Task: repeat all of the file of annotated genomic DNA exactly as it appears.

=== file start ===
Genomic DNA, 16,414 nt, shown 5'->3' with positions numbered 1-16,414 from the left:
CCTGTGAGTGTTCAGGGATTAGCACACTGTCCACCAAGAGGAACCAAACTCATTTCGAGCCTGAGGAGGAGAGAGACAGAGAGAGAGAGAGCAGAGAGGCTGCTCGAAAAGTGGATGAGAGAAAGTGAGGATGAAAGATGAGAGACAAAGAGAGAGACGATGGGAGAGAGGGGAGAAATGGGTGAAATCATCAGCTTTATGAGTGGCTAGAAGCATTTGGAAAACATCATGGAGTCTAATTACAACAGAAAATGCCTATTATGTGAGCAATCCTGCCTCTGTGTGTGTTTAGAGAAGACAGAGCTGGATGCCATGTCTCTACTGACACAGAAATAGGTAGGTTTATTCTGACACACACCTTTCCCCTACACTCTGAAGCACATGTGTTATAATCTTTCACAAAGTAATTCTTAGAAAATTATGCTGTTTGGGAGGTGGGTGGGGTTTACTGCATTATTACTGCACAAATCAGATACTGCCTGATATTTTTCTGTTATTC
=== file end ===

Genomic DNA, 16,414 nt, shown 5'->3' with positions numbered 1-16,414 from the left:
CCTGTGAGTGTTCAGGGATTAGCACACTGTCCACCAAGAGGAACCAAACTCATTTCGAGCCTGAGGAGGAGAGAGACAGAGAGAGAGAGAGCAGAGAGGCTGCTCGAAAAGTGGATGAGAGAAAGTGAGGATGAAAGATGAGAGACAAAGAGAGAGACGATGGGAGAGAGGGGAGAAATGGGTGAAATCATCAGCTTTATGAGTGGCTAGAAGCATTTGGAAAACATCATGGAGTCTAATTACAACAGAAAATGCCTATTATGTGAGCAATCCTGCCTCTGTGTGTGTTTAGAGAAGACAGAGCTGGATGCCATGTCTCTACTGACACAGAAATAGGTAGGTTTATTCTGACACACACCTTTCCCCTACACTCTGAAGCACATGTGTTATAATCTTTCACAAAGTAATTCTTAGAAAATTATGCTGTTTGGGAGGTGGGTGGGGTTTACTGCATTATTACTGCACAAATCAGATACTGCCTGATATTTTTCTGTTATTC